If you had told me about a Canadian version of a Japanese take on a popular American genre, I would have cynically assumed that such a product would result in a sloppy mess of too many cultures clashing with each other over the same idea. Yet, this combination actually works in Dead Rising 2. While the first Dead Rising was a fresh “Groundhog Day of the Dead” type experience, it also was a deeply flawed one. Sure, it was cool to fight lots of zombies, and mess with a system that lets you restart the story repeatedly while preserving your character’s levels, experience points, and stats. Yet that experience was hampered by several factors: It was an early Xbox 360 title with crude graphics and cruder-looking characters (the main protagonist, Frank West, looked positively Cro-Magnon at times). It featured a save system that added both tension and sheer frustration. It used a counterintuitive control scheme where Right trigger aimed instead of shot. Much of the game consisted of infuriating escort missions where your escortees got lost or killed way too easily. In short, it was a mishmash that couldn’t decide whether it was a Japanese or an American game. So while it would be easy to assume that having a Canadian studio develop the sequel would result in another culture clash, it ends up creating the very game that we should have had in the first place.

The two easiest ways to describe Dead Rising 2 would be either, “a bigger Dead Rising 2: Case Zero” or “a better Dead Rising.” Many things that were just cited above as flaws in the previous title get smoothed over by Capcom Vancouver (see Blue Castle Games). You still need to find restrooms to save your progress, but now there are three save slots instead of just one, and you’re automatically prompted to save whenever a main event happens. Like a traditional Western game, you now aim with the Left-Trigger and shoot with the Right-Trigger. The visuals now look like they’re from a proper high-definition game. Escortees will actually live — their improved health and A.I. means that it takes a concerted effort for one to die rather than the frustrating and frequent deaths in the first game.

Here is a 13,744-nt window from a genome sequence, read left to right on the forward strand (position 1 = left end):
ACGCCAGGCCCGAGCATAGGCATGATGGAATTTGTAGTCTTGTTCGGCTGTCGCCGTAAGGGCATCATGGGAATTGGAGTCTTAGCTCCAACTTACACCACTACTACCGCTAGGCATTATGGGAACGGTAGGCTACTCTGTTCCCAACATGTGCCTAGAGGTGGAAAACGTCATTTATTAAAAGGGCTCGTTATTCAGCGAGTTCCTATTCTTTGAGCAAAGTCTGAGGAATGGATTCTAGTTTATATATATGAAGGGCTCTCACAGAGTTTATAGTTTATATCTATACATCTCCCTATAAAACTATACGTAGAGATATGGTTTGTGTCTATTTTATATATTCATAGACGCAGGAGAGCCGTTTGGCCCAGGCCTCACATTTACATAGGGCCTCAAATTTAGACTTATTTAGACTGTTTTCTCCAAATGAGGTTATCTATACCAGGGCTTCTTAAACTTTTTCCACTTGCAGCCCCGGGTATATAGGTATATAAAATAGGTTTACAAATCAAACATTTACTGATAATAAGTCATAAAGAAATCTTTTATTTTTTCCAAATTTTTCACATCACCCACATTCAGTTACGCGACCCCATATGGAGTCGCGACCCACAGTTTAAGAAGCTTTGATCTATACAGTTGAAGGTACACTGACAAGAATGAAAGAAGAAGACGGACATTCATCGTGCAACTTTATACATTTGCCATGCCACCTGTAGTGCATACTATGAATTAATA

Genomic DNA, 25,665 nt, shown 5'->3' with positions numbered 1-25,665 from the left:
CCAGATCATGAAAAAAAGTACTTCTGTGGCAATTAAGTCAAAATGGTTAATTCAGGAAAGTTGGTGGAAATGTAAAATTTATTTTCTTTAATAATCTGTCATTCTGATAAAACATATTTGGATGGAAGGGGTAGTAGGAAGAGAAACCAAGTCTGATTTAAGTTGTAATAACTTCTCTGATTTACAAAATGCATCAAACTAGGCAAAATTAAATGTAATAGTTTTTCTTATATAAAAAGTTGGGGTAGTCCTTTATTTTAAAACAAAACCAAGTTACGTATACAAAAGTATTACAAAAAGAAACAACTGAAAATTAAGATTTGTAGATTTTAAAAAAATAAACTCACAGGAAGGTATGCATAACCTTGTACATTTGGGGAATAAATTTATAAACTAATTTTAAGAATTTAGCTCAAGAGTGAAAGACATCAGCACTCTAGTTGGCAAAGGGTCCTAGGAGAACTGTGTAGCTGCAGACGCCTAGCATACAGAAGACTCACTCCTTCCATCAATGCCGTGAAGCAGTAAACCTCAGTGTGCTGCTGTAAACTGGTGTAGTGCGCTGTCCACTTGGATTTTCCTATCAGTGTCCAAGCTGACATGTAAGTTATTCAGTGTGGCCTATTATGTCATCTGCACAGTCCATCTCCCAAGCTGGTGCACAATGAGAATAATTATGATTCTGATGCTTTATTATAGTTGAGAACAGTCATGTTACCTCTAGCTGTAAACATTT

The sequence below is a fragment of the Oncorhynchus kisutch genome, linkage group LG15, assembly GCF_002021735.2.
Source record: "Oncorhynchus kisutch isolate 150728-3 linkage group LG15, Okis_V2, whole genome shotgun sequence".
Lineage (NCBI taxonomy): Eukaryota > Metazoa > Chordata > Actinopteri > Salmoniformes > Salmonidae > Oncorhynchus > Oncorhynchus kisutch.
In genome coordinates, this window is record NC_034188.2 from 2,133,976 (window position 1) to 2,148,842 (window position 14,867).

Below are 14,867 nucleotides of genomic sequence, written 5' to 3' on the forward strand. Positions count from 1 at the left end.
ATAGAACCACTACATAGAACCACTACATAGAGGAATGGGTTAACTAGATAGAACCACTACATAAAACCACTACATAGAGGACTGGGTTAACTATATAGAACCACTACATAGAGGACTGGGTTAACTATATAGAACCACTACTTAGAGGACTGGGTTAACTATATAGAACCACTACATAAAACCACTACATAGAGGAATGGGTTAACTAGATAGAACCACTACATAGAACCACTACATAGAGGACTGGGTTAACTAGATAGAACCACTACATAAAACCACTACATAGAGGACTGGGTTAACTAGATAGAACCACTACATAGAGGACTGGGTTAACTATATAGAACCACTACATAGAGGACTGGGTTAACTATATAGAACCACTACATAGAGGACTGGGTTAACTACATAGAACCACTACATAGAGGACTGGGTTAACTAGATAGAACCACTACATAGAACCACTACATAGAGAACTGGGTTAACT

Click the image above to check out all Dead Rising 2 screens.

But Dead Rising 2 isn’t just a polished version of its predecessor. While it shares the same overall structure and gameplay mechanics, it also features its own distinct feel — from plot to presentation to moment-to-moment gameplay. It takes place years after the first game, and features a wholly different protagonist with a different motivation. Instead of being photojournalist Frank West investigating a mysterious outbreak, you play gameshow contestant/motocross champion Chuck Greene investigating whoever has framed him. After participating in an episode of “Terror is Reality” (an American Gladiators type of show, but with zombies), Chuck gets momentarily knocked out and wakes up to find that the formerly caged zombies have been let loose all over Fortune City. After grabbing his infected daughter Katey and arriving at a nearby safehouse, he learns that he’s been accused of freeing the zombies. So while waiting for the military to arrive in 72 in-game hours (which translates to about six real-world hours), Chuck can attempt to figure out what’s really going on while keeping Katey alive (by injecting her with Zombrex, a sort of zombification inhibitor) and rescuing other survivors who are trapped within the Las Vegas Strip-wannabe called Fortune City.

Or not, if you so choose. Dead Rising 2 still features a zombie-filled open-world location with loads to do, and multiple endings that factor in how you play. You can try to finish every story case and administer Zombrex to Katey when needed for the best ending. Or you can instead try to save every optional survivor. Or maybe take on every psychopath (boss battles against crazed humans that reinforce the zombie movie trope of “man, not zombie, is the real monster”). Even if you don’t find or administer Zombrex, you can continue playing the game (just don’t expect a good ending when you can’t save your own daughter). Dead Rising 2 still encourages multiple playthroughs, since you don’t have enough time to do everything your first time through. Time, not zombies or psychopaths, remains your ultimate foe, and you can still carry over Chuck’s stats and experience in each playthrough.